Sunday, March 9, 2003
One day, a middle-aged woman looks in the mirror and notices her wrinkles. "You look so old," she thinks. So she decides to draw herself, complete with the creases and lines of age.
As she sketches the self-portrait, familiar voices begin to drone in her head. "God, you're lousy," they taunt. "You're wasting your time."
But she fights through the cacophony -- the medication helps -- and finishes the drawing.
Now it's hanging in an exhibit at the Lawrence Public Library, 707 Vt. The artist is Betty Visser, a Lawrence woman who's been drawing and painting since she was 3 years old. She's had schizophrenia and bouts of depression since she was 19.
Her description of the creative process seems anything but aerodynamic. Not only does she experience the fear any artist grapples with when putting personal work on paper and then in view of the public eye, but she also feels the drag of the voices -- telltale postmarks of schizophrenia -- which are rarely encouraging.
Despite what seems an uphill battle, Visser, 51, says creating art is what keeps her going.
"It IS my life," she says. "I would have nothing without it."
Work by Visser and a handful of other artists who have struggled with mental illness is on display through March 27 in the library's gallery. The show is called "Sea of Visions: A Mental Health Consumer Art Exhibit," and it offers a glimpse inside the minds of people who, in most cases, have been disabled for at least two years and whose ability to work, care for themselves, and form and maintain relationships is limited.
The artists are all clients at the Bert Nash Community Mental Health Center. Diane Hachmeister, a case worker at the center, helped coordinate the show.
"I think the work has a special energy a lot of trained artists don't have," she says. "I just think this work is wonderful. It's one way to bring people in to learn about mental illness ... to hopefully take some of the fear out of it."
Visser recently began making art again. For 15 or 20 years, she was too ill to work. The last five of those years, her medication made her hands so shaky she couldn't even hold a pencil. But her new medication has leveled her out a bit more.
"I'm drawing again, and it means everything to me," says Visser, who's formally trained in art and has a degree in fine arts from the University of Iowa. "Whenever I'm home, I'm drawing all day long."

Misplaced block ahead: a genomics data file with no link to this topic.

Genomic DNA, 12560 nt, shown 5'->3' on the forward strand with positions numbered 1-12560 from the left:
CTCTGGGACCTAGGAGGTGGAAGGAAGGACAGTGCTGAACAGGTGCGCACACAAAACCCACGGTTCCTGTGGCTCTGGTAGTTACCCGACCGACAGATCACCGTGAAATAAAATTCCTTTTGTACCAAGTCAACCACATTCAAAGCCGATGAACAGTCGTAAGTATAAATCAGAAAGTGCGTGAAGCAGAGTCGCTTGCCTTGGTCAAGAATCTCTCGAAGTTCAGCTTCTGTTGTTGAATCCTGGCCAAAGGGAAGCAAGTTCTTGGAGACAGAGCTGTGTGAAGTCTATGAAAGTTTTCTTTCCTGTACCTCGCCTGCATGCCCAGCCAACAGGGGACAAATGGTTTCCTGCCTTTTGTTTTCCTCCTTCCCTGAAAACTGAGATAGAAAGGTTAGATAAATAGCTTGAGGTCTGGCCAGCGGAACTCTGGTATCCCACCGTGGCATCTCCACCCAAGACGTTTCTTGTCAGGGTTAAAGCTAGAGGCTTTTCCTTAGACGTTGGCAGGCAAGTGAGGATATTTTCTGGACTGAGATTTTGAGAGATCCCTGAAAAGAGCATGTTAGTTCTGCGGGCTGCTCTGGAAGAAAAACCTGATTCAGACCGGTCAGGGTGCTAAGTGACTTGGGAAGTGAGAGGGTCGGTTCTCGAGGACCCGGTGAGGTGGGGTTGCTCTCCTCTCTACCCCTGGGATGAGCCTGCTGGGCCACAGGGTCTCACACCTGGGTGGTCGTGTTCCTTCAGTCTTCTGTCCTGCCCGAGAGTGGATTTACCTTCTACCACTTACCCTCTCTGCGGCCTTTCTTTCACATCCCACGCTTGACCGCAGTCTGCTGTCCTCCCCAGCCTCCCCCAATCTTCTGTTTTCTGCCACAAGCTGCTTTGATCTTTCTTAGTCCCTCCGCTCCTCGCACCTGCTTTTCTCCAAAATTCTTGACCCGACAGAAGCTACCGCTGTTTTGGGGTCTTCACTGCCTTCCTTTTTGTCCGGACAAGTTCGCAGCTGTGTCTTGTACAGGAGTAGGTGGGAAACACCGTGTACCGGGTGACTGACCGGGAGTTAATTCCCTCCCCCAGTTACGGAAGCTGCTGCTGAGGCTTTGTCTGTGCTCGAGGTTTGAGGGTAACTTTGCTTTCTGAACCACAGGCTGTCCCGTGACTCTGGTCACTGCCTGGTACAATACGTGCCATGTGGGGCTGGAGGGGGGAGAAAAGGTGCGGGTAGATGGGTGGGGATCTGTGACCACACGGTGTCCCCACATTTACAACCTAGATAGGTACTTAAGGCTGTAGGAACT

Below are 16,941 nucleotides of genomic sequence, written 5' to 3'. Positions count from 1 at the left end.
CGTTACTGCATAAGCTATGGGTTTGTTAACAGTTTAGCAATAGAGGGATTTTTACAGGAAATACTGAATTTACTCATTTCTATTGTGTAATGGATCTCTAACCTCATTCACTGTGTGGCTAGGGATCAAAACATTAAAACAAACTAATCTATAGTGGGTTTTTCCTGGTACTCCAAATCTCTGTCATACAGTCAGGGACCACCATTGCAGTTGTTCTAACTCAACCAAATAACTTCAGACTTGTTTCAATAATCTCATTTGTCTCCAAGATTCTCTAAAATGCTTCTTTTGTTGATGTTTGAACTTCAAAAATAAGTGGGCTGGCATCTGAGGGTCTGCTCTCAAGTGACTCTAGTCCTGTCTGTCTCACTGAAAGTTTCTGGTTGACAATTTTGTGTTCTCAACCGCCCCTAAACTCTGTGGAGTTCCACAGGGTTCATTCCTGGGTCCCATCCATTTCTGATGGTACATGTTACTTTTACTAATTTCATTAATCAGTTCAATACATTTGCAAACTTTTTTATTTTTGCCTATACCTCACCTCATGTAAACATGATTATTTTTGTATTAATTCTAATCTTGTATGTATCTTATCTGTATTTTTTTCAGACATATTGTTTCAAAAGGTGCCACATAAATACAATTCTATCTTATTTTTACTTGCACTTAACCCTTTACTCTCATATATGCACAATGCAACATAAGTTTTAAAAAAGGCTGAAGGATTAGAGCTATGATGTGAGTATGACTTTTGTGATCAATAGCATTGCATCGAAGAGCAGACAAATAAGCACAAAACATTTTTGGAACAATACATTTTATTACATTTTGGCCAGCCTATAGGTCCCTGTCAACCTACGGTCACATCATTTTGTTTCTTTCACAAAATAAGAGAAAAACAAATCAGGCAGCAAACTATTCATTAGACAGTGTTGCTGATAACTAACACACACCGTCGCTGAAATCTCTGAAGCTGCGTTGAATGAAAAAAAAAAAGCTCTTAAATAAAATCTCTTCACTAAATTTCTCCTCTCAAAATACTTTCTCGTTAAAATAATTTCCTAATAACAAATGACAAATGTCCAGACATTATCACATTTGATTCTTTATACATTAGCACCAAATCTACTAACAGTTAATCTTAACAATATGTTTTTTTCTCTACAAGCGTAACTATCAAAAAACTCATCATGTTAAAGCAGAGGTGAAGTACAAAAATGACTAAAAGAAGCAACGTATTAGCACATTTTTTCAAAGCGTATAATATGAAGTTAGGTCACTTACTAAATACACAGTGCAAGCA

Preston Fine, another artist in the library exhibit, finds less time than he'd like to create his art. Between his job and classes at Johnson County Community College, the Eudora artist manages to squeeze in painting on Friday nights and Sunday evenings.
Like Visser, Fine has schizophrenia. But the voices in his head seem content with his art.
"Some of them are actually good," he says of the voices. "We have fun together. That time for me is more entertainment. It's the rest of the time that actually isn't very good."
That light-heartedness comes through in Fine's paintings. Bright colors swirl together as if a whimsical wind is blowing them across the canvas. Looking at the progression of his work from five years ago to now, Fine says, is like witnessing the stages of his illness.
"Five years ago, I could not paint that well," says Fine, whose schizophrenia was diagnosed in early 1996. "It was erratic; it was sloppy; and the subject wasn't good. Over the years, there's been a nice transition where it keeps getting better and better.
"Usually, art has big meaning. Mine does, I suppose, in the sense of metamorphosis and osmosis. It's really about color and shape and composition. It's something pleasant that I want to show."
'A way out'
Susan Greenberg's acrylics on canvas are about finding light in tunnels. The 31-year-old Lawrence artist struggles with depression and recently learned she has bipolar disorder.
The three paintings she chose for the library exhibit are influenced by cubism. She creates architectural forms with lots of doors, windows and openings.
"I like the idea of seeing something and being able to see through spaces," she says. "Illness can be really confining and restricting. I like a lot of doorways. It gives me, mentally, a way to get out."
Greenberg started making art when she was a student at Lawrence High School. She got a degree from Columbus College of Art & Design in Columbus, Ohio, and makes art whenever her moods allow.
"A lot of times, it (depression) will keep me from working," she says. "You want to be able to do what you love, and you can't."
But when she's able, going through the creative process is therapeutic.
"It's almost like getting it out of your system, at least for a little while," she says. "To get that out on paper is really cathartic."
Artist statements posted next to the art work in the exhibit tell the creators' stories. Tales of recovery from other Bert Nash clients are hanging with the show as well. A woman who identifies herself as Kenda, a poet, says this about her writing: "I use poetry to discover more about my journey of recovery."
On March 3, 2001, she wrote:
"I choose to think well,
Mask my mutilating hell.
I look for a future of free.
I'll fake till you make a new me."
By January of this year, Kenda's outlook was rosier:
"'I'm Gonna Build a Mountain'
Out of the dust I was becoming.
As for being frightened by everyday weather,
'I'm Singing in the Rain' of recovery."
Fine, who helped Hachmeister organize the show, says he has been surprised that, overall, the work is positive.
"Having a mental disorder myself, it's hard because inside usually things are pretty bad," Fine said. "I was expecting to see more of that, but over all, it was basically a pretty picture that they were actually pulling out of themselves in showing the world that they're still OK."